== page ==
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Efficiency and Welfare with Complementarities and Asymmetric Information

  • George-Marios Angeletos
  • Alessandro Pavan

This paper examines equilibrium and welfare in a tractable class of economies with externalities, strategic complementarity or substitutability, and incomplete information. In equilibrium, complementarity amplifies aggregate volatility by increasing the sensitivity of actions to public information; substitutability raises cross-sectional dispersion by increasing the sensitivity to private information. To address whether these effects are undesirable from a welfare perspective, we characterize the socially optimal degree of coordination and the efficient use of information. We show how efficient allocations depend on the primitives of the environment, how they compare to equilibrium, and how they can be understood in terms of a social trade-off between volatility and dispersion. We next examine the social value of information in equilibrium. When the equilibrium is efficient, welfare necessarily increases with the accuracy of information; and it increases [decreases] with the extent to which information is common if and only if agents' actions are strategic complements [substitutes]. When the equilibrium is inefficient, additional effects emerge as information affects the gap between equilibrium and efficient allocations. We conclude with a few applications, including production externalities, Keynesian frictions, inefficient fluctuations, and efficient market competition.

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Paper provided by National Bureau of Economic Research, Inc in its series NBER Working Papers with number 11826.

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Date of creation: Dec 2005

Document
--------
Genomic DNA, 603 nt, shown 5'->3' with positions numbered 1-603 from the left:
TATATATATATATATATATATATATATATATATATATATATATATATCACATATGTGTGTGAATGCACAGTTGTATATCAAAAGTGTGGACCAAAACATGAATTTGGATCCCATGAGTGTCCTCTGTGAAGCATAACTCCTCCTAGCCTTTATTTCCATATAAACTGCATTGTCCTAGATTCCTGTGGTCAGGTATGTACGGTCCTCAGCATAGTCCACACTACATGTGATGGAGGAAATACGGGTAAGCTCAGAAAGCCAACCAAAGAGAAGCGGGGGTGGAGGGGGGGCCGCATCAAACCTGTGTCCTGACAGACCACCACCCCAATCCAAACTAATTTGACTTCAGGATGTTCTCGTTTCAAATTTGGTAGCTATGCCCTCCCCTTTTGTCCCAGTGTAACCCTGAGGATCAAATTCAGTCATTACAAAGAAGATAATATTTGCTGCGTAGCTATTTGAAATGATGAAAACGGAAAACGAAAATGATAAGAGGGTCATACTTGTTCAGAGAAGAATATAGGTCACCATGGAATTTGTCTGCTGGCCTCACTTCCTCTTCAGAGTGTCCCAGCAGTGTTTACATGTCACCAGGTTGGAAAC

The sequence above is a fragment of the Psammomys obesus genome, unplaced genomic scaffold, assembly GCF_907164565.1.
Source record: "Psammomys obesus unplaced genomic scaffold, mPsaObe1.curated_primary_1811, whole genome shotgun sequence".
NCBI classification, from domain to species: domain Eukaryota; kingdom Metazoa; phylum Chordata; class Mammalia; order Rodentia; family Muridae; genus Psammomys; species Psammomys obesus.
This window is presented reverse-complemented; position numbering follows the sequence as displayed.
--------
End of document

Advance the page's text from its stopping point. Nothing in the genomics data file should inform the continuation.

Date of revision:
Handle: RePEc:nbr:nberwo:11826
Note: EFG
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  1. Bengt Holmstrom & Roger B. Myerson, 1981. "Efficient and Durable Decision Rules with Incomplete Information," Discussion Papers 495, Northwestern University, Center for Mathematical Studies in Economics and Management Science.
  2. Cukierman, Alex & Meltzer, Allan H, 1986. "A Theory of Ambiguity, Credibility, and Inflation under Discretion and Asymmetric Information," Econometrica, Econometric Society, vol. 54(5), pages 1099-1128, September.
  3. Michael Woodford, 2005. "Central bank communication and policy effectiveness," Proceedings - Economic Policy Symposium - Jackson Hole, Federal Reserve Bank of Kansas City, issue Aug, pages 399-474.
  4. Hirshleifer, Jack, 1971. "The Private and Social Value of Information and the Reward to Inventive Activity," American Economic Review, American Economic Association, vol. 61(4), pages 561-74, September.
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  12. Mauro Roca, 2010. "Transparency and Monetary Policy with Imperfect Common Knowledge," IMF Working Papers 10/91, International Monetary Fund.
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  18. Laffont, Jean-Jacques M, 1985. "On the Welfare Analysis of Rational Expectations Equilibria with Asymmetric Information," Econometrica, Econometric Society, vol. 53(1), pages 1-29, January.
  19. Daron Acemoglu, 1992. "Learning about Others Actions and the Investment Accelerator," CEP Discussion Papers dp0072, Centre for Economic Performance, LSE.
  20. Matsuyama, Kiminori, 1992. "A Simple Model of Sectoral Adjustment," Review of Economic Studies, Wiley Blackwell, vol. 59(2), pages 375-88, April.
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  22. Petra M. Geraats, 2002. "Central Bank Transparency," Economic Journal, Royal Economic Society, vol. 112(483), pages 532-565, November.
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